20 Million Miles to Earth - A Venusian Trashes Rome in the 1957 Sci-Fi Romp, 20 MILLION MILES TO EARTH with Special Effects by Ray Harryhausen


When you think of the most entertaining science fiction films of the 1950s and 60s, Ray Harryhausen is a name that comes immediately to mind, a name that conjures worlds of hostile aliens and jaunty mythological creatures. Since he was usually a special effects supervisor Harryhausen wouldn't normally be credited as one of the main creative forces but nevertheless his name is the guarantee of quality behind films like Jason and the Argonauts, Mysterious Island and The Valley of Gwangi. Harryhausen's stop-motion animation and painstaking blend with live actors created a sense of wonder and such plausibility that you didn't really question seeing a man swordfight with a moving skeleton. A sterling example of Harryhausen's skill and one of his best films is 20 Million Miles to Earth (1957), now available in a bonus-filled two-disc release in time for its 50th anniversary.

20 Million Miles follows the same template that many such films inherited from King Kong, appropriately enough the film that inspired Harryhausen to become a stop-motion animator. The film opens with Sicilian fishermen witnessing the crash of a rocket in offshore waters. They rescue two men and a mysterious cylinder, the latter spirited away by a small boy with an eye on its resale value. It turns out that this rocket was a secret trip to Venus, which apparently means Earth's astronomers and amateur stargazers were all asleep during its weeks-long trip. (The distance also provides the film's title though in fact Venus is never closer than 25 million miles from Earth.) What they've brought back is a specimen of the local wildlife. This critter, which you've already guessed was in the cylinder, starts life just a few inches tall and charmingly lizard-like. Somehow the Venusian visitor quickly grows, becoming hungry and more a threat to the local inhabitants or at least their farm animals. Toss in a strong-chinned American pilot from the spaceship and a pretty doctor's assistant who just happens to be visiting Sicily so you have the requisite love interest. Then close with a slam-bang sequence as the bus-sized critter sets his eyes on Mama Roma and you've got a film that hits all the bases.

What makes 20 Million Miles so effective is that the creature is never purely a vicious threat or purely an adorable lost animal and in fact often has more personality than the human characters. Its actions are understandable when it protects itself or looks for food and unlike the lead in so many giant animal movies it's not merely rampaging against humanity or showing the folly of our tampering with nature. When threatened the Venusian visitor reacts appropriately; one example in a barn sequence is still quite effectively unnerving and must have left lasting impressions on a lot of kids back in 1957. As an indication of the times, the Americans aren't interested in the commercial aspects of the animal as with King Kong, at least not explicitly, but want to study it for scientific purposes. (The film was released just four months before Sputnik's launch.) Harryhausen effectively reimagines the creature as it grows from scampering around a table top to just the size that can punch a car to clambering about multi-story buildings.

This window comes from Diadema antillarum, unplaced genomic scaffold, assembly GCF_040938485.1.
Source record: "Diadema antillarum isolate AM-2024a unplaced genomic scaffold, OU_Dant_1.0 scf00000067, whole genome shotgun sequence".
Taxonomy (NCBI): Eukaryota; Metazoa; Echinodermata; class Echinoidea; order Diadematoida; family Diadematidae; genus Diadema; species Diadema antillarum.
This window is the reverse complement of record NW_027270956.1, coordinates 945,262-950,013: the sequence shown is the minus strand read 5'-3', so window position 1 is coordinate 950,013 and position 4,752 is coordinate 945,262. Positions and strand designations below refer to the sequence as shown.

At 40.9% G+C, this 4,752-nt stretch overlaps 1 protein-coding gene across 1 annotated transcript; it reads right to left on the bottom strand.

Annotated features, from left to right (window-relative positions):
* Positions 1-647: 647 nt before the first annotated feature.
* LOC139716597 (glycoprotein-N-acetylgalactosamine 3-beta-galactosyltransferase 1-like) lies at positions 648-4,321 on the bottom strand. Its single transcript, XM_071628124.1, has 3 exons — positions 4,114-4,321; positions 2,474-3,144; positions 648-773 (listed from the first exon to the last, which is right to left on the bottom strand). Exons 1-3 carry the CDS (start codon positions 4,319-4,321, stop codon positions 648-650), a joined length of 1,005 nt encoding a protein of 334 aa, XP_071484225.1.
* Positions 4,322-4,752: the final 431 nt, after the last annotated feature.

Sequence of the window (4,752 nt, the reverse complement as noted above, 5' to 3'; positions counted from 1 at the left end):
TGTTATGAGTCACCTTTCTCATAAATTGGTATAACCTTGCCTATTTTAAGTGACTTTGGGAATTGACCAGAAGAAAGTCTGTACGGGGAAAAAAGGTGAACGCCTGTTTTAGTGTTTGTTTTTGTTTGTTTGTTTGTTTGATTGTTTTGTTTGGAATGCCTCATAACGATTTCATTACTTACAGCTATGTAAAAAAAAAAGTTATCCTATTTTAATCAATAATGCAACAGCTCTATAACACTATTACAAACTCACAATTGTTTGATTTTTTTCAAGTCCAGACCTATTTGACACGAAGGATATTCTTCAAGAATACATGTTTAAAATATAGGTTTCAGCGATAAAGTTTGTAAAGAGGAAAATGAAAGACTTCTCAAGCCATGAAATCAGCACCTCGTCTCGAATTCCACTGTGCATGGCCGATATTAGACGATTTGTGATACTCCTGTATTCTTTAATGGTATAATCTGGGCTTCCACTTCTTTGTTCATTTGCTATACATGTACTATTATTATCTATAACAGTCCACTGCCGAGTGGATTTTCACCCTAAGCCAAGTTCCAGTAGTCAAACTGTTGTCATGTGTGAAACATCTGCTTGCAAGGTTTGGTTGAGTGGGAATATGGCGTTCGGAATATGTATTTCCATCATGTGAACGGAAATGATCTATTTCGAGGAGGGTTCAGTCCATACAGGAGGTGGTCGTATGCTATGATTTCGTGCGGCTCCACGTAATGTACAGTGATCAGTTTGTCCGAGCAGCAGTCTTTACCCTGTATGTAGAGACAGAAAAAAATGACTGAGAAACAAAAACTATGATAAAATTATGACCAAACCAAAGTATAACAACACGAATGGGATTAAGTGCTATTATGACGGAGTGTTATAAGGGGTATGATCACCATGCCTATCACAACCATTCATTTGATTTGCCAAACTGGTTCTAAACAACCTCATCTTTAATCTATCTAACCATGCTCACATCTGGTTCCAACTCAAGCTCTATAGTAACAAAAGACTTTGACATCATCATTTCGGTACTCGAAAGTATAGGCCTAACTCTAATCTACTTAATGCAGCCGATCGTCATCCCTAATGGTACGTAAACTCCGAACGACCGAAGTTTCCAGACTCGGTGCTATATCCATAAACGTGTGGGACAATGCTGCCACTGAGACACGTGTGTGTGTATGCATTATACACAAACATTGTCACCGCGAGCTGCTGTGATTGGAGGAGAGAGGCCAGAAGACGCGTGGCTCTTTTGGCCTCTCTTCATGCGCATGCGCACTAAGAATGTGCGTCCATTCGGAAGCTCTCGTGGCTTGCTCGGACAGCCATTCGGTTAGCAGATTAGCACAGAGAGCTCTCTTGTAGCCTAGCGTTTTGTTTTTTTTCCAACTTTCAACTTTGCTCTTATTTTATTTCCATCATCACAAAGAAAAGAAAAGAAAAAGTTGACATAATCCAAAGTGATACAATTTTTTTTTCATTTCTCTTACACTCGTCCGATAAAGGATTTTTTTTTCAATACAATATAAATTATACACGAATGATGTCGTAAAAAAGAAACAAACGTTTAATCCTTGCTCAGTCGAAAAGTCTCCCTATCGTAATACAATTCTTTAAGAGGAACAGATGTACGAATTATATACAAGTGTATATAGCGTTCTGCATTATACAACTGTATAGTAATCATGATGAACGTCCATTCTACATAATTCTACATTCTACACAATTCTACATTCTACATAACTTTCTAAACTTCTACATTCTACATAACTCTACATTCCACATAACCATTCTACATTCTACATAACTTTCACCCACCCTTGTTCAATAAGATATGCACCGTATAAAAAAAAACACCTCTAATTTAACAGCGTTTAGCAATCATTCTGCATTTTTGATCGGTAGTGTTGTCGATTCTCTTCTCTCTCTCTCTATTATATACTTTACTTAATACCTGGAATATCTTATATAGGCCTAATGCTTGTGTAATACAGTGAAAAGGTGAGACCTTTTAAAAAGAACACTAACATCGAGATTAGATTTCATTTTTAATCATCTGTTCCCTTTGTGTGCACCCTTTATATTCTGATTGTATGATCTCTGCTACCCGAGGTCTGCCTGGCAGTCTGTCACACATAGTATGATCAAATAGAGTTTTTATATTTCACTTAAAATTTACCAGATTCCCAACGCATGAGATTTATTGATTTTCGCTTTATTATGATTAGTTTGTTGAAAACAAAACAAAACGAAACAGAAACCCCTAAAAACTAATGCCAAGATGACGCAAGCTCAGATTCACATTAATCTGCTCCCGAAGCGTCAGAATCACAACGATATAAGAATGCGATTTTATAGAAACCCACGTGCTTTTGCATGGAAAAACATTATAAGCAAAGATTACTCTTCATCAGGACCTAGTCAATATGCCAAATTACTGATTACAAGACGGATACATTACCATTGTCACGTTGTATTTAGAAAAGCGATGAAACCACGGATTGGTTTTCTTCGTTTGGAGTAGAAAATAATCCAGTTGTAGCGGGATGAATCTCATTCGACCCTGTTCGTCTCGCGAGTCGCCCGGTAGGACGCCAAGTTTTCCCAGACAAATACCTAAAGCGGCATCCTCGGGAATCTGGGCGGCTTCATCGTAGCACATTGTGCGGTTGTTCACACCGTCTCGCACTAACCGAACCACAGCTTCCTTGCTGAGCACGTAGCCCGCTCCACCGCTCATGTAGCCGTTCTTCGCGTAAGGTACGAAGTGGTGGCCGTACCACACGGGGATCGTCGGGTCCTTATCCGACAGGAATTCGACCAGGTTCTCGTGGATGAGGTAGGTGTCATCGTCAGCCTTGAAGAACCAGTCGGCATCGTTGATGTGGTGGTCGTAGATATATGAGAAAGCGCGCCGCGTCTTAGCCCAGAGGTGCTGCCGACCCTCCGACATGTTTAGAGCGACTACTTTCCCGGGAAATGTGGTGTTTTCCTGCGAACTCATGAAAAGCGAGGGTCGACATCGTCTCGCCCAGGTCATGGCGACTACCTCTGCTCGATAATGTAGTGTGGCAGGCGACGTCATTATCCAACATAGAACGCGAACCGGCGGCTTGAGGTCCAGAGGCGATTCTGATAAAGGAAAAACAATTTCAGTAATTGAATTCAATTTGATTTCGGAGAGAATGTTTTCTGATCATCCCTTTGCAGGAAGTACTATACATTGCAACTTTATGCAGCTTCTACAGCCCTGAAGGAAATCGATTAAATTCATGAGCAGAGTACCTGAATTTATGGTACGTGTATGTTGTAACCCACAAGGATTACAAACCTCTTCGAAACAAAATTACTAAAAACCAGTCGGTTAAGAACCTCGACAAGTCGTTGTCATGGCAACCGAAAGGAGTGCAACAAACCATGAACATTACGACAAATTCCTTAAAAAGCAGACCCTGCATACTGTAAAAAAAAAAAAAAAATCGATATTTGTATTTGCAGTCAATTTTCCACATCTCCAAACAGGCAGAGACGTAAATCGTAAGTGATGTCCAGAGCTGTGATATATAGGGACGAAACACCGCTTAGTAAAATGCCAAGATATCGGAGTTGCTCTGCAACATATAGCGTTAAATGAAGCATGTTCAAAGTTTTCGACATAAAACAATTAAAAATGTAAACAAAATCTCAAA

Director Nathan Juran was a real journeyman who later worked with Harryhausen on The 7th Voyage of Sinbad (1958) and First Men in the Moon (1964). Juran certainly kept the pace going and wasn't much distracted by anything that didn't forward the story. He did have some problems with blocking so that at times you almost wish one character would move out of the way but fortunately that's not a common problem. More importantly is that there's enough snap to the action sequences to keep the film in front of audiences for fifty years, unlike many similar outings of the period which require more of an enthusiast's eye. Overseeing the story was writer Christopher Knopf, nephew of the publisher Alfred Knopf and later winner of several Writer's Guild awards. There's not much in the way of depth to the script but the dialogue mostly avoids ponderous declamations and the characters mainly act in realistic ways, from the fisher boy who finances the purchase of a cowboy hat by selling local oddities or the Italian government officials suppressing their resentment of American interference. Which may sound like faint praise but it's such details that are the difference between 20 Million Miles or something more forgettable such as The Hideous Sun Demon.